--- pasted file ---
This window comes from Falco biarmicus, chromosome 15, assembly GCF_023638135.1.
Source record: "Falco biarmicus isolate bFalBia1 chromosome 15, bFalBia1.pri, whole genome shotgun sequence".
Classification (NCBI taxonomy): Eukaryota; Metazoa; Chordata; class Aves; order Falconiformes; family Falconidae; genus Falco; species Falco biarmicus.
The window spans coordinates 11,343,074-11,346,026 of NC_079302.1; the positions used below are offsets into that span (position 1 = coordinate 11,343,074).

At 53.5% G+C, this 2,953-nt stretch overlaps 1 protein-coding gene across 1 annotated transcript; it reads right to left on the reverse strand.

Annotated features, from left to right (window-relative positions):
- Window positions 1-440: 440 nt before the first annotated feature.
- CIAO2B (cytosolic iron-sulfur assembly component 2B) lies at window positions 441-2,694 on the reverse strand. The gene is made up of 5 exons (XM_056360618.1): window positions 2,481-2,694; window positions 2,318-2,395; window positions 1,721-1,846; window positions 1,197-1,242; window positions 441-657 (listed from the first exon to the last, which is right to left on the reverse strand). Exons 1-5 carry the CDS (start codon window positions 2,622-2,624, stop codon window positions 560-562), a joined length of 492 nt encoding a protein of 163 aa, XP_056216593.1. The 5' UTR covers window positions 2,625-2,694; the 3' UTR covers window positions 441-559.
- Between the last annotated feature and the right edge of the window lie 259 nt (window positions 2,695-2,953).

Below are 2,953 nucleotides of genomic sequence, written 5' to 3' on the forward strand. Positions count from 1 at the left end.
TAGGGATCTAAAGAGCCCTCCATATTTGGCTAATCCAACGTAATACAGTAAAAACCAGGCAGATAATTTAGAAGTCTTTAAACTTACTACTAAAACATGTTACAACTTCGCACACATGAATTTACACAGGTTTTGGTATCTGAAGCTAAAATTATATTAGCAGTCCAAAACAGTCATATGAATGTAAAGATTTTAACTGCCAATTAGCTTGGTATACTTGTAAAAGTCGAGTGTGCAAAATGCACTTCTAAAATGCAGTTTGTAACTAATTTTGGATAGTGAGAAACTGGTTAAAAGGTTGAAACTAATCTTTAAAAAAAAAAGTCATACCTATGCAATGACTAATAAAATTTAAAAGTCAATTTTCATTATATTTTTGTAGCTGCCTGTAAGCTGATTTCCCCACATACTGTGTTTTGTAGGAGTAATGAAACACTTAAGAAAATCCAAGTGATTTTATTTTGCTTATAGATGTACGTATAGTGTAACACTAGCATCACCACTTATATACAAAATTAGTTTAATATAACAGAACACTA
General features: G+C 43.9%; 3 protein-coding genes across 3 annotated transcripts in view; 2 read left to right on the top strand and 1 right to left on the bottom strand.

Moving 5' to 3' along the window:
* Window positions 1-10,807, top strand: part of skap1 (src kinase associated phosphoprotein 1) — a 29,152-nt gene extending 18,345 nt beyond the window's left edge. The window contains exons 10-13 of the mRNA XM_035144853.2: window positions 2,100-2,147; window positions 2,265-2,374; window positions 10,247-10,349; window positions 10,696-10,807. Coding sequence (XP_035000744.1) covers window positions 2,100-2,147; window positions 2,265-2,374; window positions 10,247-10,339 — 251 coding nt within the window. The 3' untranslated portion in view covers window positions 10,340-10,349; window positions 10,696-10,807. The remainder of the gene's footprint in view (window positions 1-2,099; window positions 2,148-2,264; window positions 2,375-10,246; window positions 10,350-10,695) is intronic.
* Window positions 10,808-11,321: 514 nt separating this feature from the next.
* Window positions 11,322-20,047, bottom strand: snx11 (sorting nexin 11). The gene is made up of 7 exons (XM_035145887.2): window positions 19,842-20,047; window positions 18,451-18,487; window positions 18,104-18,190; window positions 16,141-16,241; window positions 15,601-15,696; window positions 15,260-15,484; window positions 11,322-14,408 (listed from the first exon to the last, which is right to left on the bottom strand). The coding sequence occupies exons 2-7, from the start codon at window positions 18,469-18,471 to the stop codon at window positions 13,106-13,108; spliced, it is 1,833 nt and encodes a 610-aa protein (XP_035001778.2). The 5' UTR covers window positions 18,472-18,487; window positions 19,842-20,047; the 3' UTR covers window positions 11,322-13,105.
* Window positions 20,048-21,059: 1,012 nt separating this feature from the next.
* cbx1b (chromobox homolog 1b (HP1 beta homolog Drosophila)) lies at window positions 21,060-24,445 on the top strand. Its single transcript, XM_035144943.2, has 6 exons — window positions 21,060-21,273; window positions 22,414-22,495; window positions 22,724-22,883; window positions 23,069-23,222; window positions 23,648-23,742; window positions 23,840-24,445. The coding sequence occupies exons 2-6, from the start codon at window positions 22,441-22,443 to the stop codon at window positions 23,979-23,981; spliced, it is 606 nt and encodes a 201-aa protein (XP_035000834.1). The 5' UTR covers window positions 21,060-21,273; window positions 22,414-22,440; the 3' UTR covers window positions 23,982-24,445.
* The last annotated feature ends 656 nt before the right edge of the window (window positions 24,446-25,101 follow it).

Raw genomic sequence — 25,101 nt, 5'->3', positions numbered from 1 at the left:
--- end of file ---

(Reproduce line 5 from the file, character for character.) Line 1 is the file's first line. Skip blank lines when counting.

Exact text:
At 53.5% G+C, this 2,953-nt stretch overlaps 1 protein-coding gene across 1 annotated transcript; it reads right to left on the reverse strand.